On the face of it, Wind is the best deal we have here in Toronto. For $45 I get unlimited everything: talk, text and data. But there’s a long list of deficiencies which need to be addressed. Hopefully this post will be one more incentive for Wind to actually do something about their execrable service. At the very least it should give prospective customers pause.
Category Archives: politics
Remembrance Day at the Canadian Air and Space Museum
A few weeks ago I heard that the Canadian Air and Space Museum was embattled, under attack from its landlord, Parc Downsview Park.
David Soknacki, Chair of the Downsview Park Board of Directors has pulled every dirty trick in the book to evict the museum from its current home, the former de Havilland plant, where Tiger Moths and other gems of aviation history were first designed and built. Among his underhanded shenanigans, Soknacki has refused to recognize the historical and heritage significance of the building. Continue reading
Yesterday afternoon (October 1, 2011) I got a call from a fellow with a heavy Indian accent, telling me he was from the Windows Centre, and that they’d noticed my computer was running slower and slower every day. But not to fear: within 10 minutes, if I followed his directions, we would be able to correct these issues. Continue reading
Podcasts We Love
I’ve been giving my mom my castoff MP3 players. Recently I bought my parents His & Her’s iPod Nano’s. New ones even. And that’s when Mom discovered the joy of podcasts. She’s got her own faves, but they’re mostly (all) French, which doesn’t really jive with my readership (yep, the same three dudes). So I thought I’d tell you about some of the podcasts I listen to on a regular basis.
(BTW, if you’re not clear on the whole “podcast” thing, don’t sweat it. Check out these resources:
Tucows: How to Listen to Podcasts
Tucows: Tell Me About… Podcasting
butterscotch: Tune In: A Novice Guide to iTunes)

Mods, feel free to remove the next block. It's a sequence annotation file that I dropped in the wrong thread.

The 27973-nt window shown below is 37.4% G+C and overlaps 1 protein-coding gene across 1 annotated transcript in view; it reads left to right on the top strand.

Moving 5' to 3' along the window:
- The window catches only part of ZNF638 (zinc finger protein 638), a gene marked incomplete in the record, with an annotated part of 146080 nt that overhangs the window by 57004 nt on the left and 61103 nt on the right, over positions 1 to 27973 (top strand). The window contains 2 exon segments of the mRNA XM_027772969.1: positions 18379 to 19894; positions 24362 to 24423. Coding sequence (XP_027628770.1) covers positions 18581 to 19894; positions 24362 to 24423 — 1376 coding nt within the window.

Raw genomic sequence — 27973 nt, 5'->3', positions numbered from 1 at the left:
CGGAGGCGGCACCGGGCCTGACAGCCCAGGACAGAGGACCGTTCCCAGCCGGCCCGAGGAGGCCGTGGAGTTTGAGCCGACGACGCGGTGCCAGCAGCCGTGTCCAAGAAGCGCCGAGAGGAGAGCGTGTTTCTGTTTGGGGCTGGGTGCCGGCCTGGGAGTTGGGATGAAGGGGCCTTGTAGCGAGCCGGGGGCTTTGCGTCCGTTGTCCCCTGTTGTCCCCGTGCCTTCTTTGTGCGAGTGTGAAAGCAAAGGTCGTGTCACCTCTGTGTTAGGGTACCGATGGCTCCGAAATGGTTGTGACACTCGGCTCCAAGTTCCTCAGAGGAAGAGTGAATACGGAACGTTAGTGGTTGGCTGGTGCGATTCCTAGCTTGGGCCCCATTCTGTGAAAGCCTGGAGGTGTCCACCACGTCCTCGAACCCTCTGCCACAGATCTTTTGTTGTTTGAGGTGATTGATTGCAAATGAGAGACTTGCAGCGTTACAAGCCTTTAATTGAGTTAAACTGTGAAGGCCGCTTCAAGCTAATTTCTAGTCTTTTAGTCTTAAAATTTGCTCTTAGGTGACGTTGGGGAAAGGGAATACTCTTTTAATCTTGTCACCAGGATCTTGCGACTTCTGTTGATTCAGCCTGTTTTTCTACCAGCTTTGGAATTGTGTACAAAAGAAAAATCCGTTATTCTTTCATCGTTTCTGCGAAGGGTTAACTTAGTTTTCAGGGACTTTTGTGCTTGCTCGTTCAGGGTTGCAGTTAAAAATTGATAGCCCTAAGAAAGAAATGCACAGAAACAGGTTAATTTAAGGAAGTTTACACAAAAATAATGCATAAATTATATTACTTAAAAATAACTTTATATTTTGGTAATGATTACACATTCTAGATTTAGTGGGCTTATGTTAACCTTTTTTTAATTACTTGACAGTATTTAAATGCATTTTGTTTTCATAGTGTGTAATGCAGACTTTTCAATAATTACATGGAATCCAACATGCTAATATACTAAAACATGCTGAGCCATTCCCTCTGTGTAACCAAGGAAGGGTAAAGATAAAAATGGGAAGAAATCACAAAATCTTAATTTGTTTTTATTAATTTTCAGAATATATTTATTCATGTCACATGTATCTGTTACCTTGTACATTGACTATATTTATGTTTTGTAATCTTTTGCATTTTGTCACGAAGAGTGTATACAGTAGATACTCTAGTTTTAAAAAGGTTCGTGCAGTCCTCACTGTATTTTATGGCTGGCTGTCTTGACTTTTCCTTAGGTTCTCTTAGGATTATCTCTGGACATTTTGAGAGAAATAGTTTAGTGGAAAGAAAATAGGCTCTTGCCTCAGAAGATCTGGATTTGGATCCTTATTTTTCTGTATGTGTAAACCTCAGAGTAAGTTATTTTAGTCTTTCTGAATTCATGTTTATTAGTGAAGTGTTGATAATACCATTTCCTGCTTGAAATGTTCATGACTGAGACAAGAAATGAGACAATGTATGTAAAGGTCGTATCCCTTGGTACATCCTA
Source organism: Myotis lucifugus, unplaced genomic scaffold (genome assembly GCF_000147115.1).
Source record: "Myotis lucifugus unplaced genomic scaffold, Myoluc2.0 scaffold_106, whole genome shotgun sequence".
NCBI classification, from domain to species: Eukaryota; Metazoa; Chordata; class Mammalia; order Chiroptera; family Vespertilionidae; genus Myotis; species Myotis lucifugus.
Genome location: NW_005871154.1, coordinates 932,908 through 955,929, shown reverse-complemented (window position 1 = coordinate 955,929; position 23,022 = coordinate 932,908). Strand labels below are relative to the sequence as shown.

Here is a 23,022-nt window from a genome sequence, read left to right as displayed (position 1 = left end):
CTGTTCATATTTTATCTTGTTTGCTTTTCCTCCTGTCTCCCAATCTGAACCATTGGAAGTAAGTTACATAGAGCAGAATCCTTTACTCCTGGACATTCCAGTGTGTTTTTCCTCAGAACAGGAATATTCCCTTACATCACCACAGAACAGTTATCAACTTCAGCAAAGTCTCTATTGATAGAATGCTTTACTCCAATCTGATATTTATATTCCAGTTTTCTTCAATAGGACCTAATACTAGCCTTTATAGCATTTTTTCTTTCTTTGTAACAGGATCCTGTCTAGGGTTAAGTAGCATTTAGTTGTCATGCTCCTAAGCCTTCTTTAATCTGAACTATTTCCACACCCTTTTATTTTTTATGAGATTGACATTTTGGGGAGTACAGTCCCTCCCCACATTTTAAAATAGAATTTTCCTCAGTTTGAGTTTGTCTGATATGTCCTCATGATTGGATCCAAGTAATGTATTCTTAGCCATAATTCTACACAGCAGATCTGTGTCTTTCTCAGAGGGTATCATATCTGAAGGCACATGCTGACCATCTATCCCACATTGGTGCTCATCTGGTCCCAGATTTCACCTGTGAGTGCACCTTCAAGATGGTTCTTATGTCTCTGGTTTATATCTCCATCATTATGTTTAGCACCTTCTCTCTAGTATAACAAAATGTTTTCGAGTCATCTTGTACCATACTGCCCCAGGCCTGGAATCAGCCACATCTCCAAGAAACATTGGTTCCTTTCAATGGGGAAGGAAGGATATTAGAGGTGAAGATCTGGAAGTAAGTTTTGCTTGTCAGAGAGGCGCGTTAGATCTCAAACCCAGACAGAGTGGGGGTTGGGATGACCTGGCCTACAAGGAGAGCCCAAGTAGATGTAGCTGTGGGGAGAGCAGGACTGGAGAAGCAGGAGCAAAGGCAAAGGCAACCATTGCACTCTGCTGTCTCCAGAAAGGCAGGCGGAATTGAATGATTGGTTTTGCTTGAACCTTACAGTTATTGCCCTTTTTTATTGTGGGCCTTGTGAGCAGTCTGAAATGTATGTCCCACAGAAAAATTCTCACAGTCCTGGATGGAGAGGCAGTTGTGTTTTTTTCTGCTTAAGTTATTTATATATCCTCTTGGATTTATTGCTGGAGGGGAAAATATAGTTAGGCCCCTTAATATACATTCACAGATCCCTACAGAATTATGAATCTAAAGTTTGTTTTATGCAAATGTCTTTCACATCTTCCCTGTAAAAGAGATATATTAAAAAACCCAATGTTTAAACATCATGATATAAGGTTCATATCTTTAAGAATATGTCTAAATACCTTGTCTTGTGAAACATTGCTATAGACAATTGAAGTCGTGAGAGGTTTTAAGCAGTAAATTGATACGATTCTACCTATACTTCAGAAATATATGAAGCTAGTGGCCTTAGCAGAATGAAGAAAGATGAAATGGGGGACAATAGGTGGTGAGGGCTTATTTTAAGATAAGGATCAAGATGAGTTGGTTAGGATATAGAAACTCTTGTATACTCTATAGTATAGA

But first a quick rant about why podcasts are important, and should be part of your life. You’ve got limited time to expose yourself to content. You can choose pre-packaged, pre-digested, top-40’s content, or you can consume interesting, thought provoking material. You are what you ingest.
We’ve spent the greater part of our lives consuming content curated for us by others. The promise of the Internet was that we could assemble our own content feed. Is this good or bad? If you seek out content which agrees with your opinions, you’ll have no challenging opinions. No counterpoints. That’s probably not a good thing. So, I recommend finding content from a wide spectrum of sources. You may disagree with some of the views, but at least you’ll have exposed yourself to challenging opinions, and will be better able to articulate objections to those views. (OK, rant off.) Continue reading
How Do You Spell AT&T?
Hey Jim. Jim! Hold a minute y’all. I gots a question for you Jim. I want to aks you, how you spell AT&T, Jim?
I-N, C-O-M, P-E-T, E-N-T. That’s how you spell AT&T, Jim.
How you spell Comcast, Jim?
Same fucking thing. Continue reading
Shafted In Florida: How AT&T Ruined My Vacation
Currently taking a short break from the winter cold, in Florida. Usually, my parents would be down here, and we would join them; but they had to remain in Toronto due to medical treatments. So we ended up opening the house.